Microbiological evaluation of the DEKO-190 Washer/Disinfector’s ability to remove Clostridium difficile spores from bedpan surfaces

Dr Deirdre Collins1,2, Professor Thomas Riley1,2,3,4

1School of Pathology and Laboratory Medicine, University of Western Australia, Crawley, Australia

2School of Medical & Health Sciences, Edith Cowan University, Joondalup, Australia

3School of Veterinary & Life Sciences, Murdoch University, Murdoch, Australia

4Department of Microbiology, PathWest Laboratory Medicine, Nedlands, Australia



Clostridium difficile is the primary cause of nosocomial diarrhoeal disease. C. difficile spores are particularly resistant to disinfectants and frequently contaminate hospital equipment. Washer/Disinfectors (WDs) are commonly used to clean and decontaminate soiled equipment in health care facilities. This study aimed to evaluate the effectiveness of the DEKO-190 WD in removing C. difficile spores from contaminated bedpans.


Plastic carriers were inoculated with sterile human faeces containing ≥ 1×10⁷ CFU/ml C. difficile spores and taped to a sterile plastic bedpan. The bedpan and sterile negative controls were subjected to short, long or intensive wash cycles in the WD using one of two test detergents : Formula A (generic) and Formula B (highly alkaline). Residual spore counts were determined and mean log₁₀ reductions in spores were calculated for each wash cycle.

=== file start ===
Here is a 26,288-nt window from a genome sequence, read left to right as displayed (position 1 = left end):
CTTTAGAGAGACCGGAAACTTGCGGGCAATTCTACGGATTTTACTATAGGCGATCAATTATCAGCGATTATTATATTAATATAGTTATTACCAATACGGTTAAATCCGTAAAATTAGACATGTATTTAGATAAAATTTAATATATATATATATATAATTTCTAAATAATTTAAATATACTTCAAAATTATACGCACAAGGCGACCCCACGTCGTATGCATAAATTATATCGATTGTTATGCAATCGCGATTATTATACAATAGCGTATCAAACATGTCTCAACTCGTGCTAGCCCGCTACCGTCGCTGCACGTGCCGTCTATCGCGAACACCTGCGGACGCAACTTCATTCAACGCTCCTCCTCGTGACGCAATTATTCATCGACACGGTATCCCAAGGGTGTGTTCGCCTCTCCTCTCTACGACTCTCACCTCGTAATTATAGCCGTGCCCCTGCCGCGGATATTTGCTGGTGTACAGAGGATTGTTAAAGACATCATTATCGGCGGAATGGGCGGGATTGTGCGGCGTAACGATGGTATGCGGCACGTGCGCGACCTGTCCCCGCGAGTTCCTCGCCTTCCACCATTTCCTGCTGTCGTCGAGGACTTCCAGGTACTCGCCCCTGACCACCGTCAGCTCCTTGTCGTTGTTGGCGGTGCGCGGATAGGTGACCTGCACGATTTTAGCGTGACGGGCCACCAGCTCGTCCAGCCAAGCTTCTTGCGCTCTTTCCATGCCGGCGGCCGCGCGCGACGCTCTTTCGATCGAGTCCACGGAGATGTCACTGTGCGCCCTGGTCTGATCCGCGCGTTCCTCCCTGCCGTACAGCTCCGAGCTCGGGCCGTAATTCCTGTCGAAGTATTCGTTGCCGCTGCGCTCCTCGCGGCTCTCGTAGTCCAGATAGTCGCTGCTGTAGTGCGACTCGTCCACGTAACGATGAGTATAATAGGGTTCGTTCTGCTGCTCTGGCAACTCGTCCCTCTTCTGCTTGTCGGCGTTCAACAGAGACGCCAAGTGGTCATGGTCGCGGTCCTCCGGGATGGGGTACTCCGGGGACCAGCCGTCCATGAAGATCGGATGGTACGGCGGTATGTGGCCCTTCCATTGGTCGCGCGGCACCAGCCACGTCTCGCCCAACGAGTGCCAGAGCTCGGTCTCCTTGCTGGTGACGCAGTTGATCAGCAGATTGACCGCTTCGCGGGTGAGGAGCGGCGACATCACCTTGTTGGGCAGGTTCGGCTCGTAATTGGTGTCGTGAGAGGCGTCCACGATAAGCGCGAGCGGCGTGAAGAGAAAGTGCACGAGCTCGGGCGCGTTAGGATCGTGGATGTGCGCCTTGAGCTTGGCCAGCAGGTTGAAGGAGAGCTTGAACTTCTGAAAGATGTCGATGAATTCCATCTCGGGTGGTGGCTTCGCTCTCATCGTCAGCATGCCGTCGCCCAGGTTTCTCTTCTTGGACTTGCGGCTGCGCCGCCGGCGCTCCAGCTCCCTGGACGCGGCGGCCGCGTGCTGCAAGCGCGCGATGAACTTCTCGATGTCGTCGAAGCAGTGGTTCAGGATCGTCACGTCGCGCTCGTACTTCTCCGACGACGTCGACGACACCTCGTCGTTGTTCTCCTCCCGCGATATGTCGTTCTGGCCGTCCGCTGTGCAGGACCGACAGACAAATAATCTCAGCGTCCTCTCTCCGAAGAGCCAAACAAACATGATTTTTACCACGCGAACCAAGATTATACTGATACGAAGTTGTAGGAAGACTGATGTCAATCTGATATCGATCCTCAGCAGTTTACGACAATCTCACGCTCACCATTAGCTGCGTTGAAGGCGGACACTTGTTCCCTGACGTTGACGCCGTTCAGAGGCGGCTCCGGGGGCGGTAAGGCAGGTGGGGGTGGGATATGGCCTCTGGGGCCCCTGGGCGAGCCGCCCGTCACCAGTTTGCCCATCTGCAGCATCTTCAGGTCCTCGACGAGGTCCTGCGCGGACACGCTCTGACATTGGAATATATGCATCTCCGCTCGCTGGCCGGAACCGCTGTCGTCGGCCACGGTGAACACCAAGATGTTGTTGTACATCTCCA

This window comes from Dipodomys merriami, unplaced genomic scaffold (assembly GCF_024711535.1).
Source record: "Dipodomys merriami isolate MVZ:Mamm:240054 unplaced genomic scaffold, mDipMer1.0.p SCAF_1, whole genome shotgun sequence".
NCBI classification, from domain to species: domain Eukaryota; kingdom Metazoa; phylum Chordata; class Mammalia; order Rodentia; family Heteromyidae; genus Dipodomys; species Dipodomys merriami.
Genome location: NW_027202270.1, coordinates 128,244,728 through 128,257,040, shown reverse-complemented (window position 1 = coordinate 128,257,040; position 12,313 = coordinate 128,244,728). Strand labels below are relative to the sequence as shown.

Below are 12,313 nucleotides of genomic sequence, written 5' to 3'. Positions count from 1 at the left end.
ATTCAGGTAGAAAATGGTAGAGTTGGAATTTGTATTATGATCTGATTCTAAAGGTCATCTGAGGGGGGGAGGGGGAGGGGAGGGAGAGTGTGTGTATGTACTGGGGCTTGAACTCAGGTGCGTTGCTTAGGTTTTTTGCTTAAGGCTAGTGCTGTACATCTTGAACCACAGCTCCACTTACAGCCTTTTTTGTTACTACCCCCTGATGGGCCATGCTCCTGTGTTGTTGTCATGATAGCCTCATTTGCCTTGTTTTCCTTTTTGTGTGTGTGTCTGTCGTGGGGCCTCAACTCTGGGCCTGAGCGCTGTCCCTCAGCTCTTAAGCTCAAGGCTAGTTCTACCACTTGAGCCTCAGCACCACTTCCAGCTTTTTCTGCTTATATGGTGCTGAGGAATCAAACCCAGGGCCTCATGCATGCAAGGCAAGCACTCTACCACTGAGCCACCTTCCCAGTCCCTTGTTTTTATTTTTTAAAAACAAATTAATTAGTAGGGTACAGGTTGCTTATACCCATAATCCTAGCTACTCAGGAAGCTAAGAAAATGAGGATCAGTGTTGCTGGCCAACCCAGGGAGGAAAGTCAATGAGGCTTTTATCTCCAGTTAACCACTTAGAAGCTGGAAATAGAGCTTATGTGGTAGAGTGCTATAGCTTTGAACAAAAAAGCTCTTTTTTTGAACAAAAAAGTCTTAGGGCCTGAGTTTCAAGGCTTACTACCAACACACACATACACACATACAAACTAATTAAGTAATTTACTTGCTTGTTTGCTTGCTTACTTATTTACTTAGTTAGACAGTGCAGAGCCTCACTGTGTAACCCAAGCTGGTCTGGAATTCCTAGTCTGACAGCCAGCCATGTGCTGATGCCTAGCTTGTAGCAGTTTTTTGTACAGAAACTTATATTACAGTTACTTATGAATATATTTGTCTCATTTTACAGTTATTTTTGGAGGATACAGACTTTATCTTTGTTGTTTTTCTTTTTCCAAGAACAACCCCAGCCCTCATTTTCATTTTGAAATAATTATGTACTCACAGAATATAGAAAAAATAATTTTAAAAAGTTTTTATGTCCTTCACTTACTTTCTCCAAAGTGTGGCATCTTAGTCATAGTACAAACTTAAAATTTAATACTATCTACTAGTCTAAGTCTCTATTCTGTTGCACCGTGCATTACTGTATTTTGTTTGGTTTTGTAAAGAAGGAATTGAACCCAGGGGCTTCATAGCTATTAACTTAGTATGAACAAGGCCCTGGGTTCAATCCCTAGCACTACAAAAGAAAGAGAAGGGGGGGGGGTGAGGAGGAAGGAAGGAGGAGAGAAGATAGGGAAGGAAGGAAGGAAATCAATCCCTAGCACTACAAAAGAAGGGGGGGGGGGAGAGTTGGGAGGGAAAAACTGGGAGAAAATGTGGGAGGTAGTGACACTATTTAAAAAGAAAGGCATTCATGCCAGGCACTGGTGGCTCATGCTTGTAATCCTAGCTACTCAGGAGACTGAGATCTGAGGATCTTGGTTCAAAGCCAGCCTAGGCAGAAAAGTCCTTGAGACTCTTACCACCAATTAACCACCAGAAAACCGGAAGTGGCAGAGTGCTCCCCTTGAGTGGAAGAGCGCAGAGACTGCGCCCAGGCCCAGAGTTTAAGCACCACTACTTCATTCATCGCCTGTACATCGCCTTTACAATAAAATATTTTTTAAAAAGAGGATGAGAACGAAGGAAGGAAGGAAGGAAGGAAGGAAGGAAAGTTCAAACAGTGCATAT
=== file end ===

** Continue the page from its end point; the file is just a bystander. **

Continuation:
Mean log₁₀ reductions were 3.21(SEM ±0.20) and 2.82 (±0.13) for Formula A and B, respectively, for the short cycle, 3.65 (±0.44; Formula A) and 5.30 (±0.43; Formula B) for the long wash, and 3.37 (±0.58; Formula A) and 4.64 (±0.47; Formula B) for the intensive cycle. Residual spores were isolated from negative control carriers for every wash cycle.


In conclusion, washing with the DEKO-190 significantly reduced spore concentrations on carrier surfaces on a bedpan.  However, the temperature inside the DEKO-190 was not sufficient to inactivate all spores, which exhibited high temperature resistance in other heat tests. Spore counts were most effectively reduced when carriers were washed on a long or intensive cycle using alkaline detergent.


Dr Deirdre Collins is a postdoctoral researcher at Edith Cowan University, working with Professor Thomas Riley’s Clostridium difficile research group. Her research focusses on the epidemiology of Clostridium difficile infection from a One Health perspective.

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